Navigating between saltmarshes and abandoned islands, before going up a stretch of the river Sile that formed the surrounding area.
Islands of the Northern Lagoon
San Francesco del deserto
In the early 1200s, Friar Francesco of Assisi stayed on this small island on his return from the Holy Land. After his canonization, the convent and church dedicated to him were built, and the island is still inhabited exclusively by friars. One of the remaining five friars will guide you around the church, the park and other areas of the island.
There is no entrance fee but please leave a donation.
The island of Burano is a fishing village within the lagoon. It is famous for its brightly coloured houses and the production of Burano lace made by the women of the island and originally commissioned by the patrician families of Venice. Today the island’s economy is mainly based on tourism, and there are several restaurants renowned for their traditional cuisine. A stroll through the narrow alleys will reveal some truly picturesque areas of the island.
Isola di Torcello
For centuries, the island of Torcello was the most important settlement of the lagoon but starting from the tenth century it was gradually abandoned in favour of the cluster of islands that would become Venice. Torcello is rich in history and the Basilica of Santa Maria Assunta, built in its current form in the eleventh century, is its greatest testimony. The bell tower is open to the public; from here, you can enjoy a spectacular view of the entire northern lagoon.
Entrance fee for the Basilica: €6
Known as the ‘The Vegetable Garden of Venice’, the island of Sant’Erasmo performed this function for centuries, as there were no areas in the city large enough to devote to agriculture. From Sant’Erasmo, rowing boats laden with produce would leave every morning for the Rialto market, and the fruit and vegetables grown on the island are still renowned for their quality. We suggest taking a short walk through the gardens where the rural landscape is an amazing contrast with Saint Mark’s Square (just two kilometres away).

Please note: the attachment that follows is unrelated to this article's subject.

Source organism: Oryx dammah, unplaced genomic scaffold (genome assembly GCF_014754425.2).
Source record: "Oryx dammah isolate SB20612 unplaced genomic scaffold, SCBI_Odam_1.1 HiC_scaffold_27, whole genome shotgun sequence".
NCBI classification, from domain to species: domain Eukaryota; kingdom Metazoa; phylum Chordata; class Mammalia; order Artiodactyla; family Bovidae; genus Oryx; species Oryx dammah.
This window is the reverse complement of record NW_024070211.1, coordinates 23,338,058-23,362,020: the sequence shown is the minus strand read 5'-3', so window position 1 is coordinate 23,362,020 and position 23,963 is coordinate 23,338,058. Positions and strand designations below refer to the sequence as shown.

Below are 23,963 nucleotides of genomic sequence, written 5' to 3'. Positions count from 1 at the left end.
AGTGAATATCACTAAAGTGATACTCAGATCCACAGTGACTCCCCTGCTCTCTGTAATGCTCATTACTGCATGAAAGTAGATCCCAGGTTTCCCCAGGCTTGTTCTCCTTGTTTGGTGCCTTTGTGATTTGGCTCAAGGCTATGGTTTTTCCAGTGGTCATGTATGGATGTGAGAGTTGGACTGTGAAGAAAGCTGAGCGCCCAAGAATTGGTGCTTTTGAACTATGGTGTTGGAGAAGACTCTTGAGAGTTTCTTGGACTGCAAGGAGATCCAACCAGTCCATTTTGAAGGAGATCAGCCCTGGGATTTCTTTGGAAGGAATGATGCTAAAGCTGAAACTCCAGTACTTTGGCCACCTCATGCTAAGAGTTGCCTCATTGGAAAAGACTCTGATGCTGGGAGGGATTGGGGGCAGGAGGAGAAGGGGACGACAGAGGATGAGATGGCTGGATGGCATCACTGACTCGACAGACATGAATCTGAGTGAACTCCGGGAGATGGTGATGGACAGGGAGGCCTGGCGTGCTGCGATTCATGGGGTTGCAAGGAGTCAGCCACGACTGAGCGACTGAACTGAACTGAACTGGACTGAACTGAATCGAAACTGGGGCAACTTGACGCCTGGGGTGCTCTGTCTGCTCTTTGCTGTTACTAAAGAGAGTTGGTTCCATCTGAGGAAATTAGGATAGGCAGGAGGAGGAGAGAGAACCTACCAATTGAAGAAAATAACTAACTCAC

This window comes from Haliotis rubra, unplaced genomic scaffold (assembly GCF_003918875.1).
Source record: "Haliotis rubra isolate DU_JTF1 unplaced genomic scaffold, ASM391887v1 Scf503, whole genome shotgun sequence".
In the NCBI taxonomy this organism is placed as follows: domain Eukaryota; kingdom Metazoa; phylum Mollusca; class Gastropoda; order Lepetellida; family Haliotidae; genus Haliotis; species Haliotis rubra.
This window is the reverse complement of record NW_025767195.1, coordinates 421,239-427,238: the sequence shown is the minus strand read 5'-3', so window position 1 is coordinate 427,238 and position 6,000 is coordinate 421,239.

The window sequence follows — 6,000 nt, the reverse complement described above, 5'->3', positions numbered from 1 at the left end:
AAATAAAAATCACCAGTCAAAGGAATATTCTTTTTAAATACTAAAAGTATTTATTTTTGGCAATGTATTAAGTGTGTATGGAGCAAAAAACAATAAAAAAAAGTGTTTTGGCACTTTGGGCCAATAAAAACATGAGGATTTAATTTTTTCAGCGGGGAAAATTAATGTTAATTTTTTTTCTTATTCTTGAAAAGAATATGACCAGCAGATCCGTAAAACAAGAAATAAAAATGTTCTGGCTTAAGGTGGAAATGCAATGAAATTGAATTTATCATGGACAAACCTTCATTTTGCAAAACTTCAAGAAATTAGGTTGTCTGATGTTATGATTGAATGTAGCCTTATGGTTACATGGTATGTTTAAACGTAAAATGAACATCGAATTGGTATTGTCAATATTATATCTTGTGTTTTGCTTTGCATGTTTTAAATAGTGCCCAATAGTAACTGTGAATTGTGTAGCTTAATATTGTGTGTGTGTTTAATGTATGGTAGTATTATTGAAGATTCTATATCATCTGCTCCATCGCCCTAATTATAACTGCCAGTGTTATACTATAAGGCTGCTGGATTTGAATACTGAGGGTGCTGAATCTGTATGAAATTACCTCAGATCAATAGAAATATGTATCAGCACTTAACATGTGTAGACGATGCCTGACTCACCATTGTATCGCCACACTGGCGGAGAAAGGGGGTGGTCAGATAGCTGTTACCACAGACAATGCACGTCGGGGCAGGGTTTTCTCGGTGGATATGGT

In 1468, the Senate of the Serenissima decreed that the island be a place used to prevent the spread of infections, particularly the plague that periodically scourged Europe, Venice included. The island became a place of quarantine for goods and crews coming from the East that were suspected of introducing the disease into the city. Various testimonies of the island’s history can be seen during the guided tour (available on Saturdays and Sundays; weekdays by appointment).
The Lagoon Ecosystem
For those who would like to learn more about the natural environment, our boats can navigate the canals between salt marshes up to the edge of the lagoon north of Torcello and along the first stretch of the Sile river. Together with the Piave, it formed the landscape and gave rise to the first inhabited areas of the lagoon. At certain times of the year, it is easy to spot marine and marsh birdlife.
Please note that the following places are not always open to the public.
For centuries, the Arsenale di Venezia was the place where Venetian galleys were built under the aegis of the Senate of the Serene Republic. Entering the Arsenale by boat, passing between the two watchtowers of the Porta Nuova, is a breathtaking experience. Among the Arsenale’s many interesting structures are the Gagiandre, two imposing roofed docks that were used for the maintenance of mastless galleys.
Forte di Sant’Andrea
The fort was built in the first half of the 16th century along the route that ships arriving from the sea had to follow to arrive in the city. Armed with 42 cannons, no enemy ships dared to pass in front of it. It is now completely abandoned, awaiting a project for its restoration that will allow it to remain open to the public.